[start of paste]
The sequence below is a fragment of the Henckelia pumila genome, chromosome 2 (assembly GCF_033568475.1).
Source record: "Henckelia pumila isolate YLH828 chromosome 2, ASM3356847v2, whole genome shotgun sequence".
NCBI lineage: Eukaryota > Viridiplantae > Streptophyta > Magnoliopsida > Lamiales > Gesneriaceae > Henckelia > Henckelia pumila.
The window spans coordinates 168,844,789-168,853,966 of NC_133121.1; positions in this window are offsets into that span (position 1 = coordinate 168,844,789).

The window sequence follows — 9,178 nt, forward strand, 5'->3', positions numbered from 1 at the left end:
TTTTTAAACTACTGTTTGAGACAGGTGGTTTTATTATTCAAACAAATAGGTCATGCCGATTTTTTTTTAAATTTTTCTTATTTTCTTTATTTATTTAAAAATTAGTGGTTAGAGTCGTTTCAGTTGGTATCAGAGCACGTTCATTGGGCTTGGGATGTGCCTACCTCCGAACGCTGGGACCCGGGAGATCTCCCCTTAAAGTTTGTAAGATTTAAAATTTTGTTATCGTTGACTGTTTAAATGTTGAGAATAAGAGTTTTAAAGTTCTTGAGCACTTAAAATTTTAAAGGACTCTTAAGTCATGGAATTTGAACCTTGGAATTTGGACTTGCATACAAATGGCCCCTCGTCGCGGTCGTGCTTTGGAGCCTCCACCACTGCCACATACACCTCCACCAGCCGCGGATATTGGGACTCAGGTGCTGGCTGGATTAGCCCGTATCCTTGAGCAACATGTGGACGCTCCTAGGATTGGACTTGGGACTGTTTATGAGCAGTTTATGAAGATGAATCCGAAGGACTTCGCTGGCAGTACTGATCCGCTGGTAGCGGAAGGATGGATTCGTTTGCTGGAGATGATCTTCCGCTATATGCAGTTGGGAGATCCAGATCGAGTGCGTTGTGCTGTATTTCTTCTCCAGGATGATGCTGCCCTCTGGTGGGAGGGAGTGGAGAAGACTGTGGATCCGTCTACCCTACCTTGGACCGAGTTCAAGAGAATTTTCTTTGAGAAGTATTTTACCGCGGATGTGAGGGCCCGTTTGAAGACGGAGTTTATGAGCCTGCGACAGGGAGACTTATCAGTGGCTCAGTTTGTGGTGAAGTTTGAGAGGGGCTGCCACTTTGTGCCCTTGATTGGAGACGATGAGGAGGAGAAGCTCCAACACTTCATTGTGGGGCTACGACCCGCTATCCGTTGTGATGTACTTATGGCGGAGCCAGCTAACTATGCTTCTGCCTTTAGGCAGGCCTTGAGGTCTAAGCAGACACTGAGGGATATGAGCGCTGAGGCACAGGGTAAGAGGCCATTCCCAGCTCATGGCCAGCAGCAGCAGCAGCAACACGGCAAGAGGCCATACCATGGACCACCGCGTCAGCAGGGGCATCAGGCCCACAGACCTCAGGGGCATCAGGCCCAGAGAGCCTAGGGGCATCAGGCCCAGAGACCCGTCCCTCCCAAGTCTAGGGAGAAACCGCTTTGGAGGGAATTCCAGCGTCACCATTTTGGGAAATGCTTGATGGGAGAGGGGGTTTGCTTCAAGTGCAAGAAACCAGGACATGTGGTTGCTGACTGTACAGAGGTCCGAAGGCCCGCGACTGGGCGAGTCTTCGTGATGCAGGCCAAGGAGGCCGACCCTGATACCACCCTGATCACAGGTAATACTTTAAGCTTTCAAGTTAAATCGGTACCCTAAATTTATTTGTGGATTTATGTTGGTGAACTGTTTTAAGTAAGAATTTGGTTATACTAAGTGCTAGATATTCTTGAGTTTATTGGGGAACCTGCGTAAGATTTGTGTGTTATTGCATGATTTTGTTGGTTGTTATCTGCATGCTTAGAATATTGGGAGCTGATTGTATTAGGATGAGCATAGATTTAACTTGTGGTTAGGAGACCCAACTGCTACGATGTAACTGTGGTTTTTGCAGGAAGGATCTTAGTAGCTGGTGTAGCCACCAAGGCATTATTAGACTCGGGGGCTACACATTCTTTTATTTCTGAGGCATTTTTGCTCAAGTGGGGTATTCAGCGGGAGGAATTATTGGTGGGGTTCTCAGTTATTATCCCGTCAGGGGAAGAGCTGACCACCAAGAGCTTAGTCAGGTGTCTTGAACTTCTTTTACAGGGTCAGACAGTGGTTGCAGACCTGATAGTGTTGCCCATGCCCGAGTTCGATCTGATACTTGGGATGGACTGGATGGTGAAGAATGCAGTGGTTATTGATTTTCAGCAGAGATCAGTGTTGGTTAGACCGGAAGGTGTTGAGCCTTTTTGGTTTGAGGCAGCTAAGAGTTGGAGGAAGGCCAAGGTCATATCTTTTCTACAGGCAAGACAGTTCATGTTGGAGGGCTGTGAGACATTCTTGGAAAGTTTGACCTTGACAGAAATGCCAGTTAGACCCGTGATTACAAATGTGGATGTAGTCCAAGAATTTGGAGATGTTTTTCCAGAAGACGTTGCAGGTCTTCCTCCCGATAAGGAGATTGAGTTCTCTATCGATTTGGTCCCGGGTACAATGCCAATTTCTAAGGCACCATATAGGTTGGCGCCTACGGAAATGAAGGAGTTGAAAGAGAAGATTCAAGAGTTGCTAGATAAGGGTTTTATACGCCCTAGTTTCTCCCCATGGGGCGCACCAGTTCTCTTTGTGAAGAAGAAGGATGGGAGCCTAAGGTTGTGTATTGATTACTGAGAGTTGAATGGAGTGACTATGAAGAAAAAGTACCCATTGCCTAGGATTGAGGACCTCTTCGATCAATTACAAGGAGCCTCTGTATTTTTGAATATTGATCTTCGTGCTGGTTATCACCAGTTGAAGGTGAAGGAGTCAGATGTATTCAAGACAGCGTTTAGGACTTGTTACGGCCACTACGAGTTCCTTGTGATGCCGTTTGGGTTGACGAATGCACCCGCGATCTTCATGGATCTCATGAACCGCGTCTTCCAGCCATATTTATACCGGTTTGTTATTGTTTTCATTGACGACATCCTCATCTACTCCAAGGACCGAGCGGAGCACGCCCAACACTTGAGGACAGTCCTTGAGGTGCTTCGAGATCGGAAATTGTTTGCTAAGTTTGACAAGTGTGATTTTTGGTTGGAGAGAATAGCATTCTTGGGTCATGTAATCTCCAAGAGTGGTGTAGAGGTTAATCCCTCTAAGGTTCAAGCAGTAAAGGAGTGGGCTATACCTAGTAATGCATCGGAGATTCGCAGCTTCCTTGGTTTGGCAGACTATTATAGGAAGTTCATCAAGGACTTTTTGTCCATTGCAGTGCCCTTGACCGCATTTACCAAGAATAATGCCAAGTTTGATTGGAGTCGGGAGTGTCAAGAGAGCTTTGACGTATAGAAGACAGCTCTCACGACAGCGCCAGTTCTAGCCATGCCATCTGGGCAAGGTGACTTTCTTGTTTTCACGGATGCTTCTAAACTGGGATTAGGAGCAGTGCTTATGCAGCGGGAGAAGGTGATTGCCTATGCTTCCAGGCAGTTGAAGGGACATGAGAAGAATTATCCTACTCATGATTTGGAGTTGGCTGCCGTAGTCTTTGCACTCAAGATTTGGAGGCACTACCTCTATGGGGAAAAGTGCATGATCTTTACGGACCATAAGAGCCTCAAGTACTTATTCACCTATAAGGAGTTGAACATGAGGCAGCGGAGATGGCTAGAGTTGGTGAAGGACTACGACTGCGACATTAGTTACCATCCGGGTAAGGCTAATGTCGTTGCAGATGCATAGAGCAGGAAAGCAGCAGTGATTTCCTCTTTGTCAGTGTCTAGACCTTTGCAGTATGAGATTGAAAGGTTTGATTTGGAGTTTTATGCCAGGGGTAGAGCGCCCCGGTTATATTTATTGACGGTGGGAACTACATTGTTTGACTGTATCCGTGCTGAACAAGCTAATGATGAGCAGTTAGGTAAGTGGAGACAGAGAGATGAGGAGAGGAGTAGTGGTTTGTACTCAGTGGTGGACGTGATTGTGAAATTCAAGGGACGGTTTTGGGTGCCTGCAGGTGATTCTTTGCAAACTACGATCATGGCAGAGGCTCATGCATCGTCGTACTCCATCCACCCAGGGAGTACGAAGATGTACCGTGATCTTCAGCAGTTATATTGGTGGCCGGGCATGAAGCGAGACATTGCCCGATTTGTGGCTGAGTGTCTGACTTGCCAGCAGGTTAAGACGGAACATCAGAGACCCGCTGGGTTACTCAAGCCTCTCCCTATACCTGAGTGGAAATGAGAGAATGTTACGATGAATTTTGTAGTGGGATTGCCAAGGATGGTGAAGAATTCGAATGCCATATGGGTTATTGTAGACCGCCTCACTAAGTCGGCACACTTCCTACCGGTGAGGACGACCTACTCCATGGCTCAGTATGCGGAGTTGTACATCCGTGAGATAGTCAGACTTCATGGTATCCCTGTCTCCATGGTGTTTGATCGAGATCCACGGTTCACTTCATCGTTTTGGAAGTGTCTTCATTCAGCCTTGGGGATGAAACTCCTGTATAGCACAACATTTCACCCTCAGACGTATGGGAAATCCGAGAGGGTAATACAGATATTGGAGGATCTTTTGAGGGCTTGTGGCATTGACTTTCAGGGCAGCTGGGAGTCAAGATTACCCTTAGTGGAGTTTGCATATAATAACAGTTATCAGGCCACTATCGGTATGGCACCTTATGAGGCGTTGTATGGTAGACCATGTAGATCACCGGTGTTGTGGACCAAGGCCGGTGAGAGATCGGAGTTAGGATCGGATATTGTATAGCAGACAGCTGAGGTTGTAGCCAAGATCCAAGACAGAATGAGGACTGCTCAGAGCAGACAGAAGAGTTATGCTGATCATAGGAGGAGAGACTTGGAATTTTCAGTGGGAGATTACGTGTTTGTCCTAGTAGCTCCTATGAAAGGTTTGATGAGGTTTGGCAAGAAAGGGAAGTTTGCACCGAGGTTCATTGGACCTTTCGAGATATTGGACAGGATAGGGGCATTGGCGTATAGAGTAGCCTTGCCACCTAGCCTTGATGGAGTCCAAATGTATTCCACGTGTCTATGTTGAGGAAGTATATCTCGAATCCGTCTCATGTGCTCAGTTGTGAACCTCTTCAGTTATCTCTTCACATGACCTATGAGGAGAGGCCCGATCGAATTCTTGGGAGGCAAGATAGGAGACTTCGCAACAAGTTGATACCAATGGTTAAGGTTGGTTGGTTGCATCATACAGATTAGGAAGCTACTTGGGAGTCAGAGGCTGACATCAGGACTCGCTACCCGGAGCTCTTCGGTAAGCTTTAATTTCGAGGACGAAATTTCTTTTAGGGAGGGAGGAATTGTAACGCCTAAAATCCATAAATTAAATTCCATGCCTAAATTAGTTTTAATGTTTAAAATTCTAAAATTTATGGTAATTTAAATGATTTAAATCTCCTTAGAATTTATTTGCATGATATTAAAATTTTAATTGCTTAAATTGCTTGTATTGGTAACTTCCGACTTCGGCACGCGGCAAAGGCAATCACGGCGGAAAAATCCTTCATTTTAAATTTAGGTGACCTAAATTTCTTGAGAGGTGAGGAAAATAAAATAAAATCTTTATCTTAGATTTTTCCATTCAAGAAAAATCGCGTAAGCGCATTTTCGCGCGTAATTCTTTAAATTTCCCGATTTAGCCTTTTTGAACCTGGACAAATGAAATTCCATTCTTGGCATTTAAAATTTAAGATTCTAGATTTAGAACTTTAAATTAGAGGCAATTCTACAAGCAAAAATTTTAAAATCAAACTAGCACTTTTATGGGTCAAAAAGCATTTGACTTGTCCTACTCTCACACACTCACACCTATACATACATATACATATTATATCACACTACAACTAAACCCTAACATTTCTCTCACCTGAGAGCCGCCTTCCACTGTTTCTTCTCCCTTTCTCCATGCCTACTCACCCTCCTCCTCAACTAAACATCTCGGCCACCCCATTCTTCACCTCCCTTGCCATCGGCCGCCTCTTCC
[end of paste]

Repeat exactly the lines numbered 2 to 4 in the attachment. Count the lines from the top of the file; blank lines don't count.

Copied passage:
Source record: "Henckelia pumila isolate YLH828 chromosome 2, ASM3356847v2, whole genome shotgun sequence".
NCBI lineage: Eukaryota > Viridiplantae > Streptophyta > Magnoliopsida > Lamiales > Gesneriaceae > Henckelia > Henckelia pumila.
The window spans coordinates 168,844,789-168,853,966 of NC_133121.1; positions in this window are offsets into that span (position 1 = coordinate 168,844,789).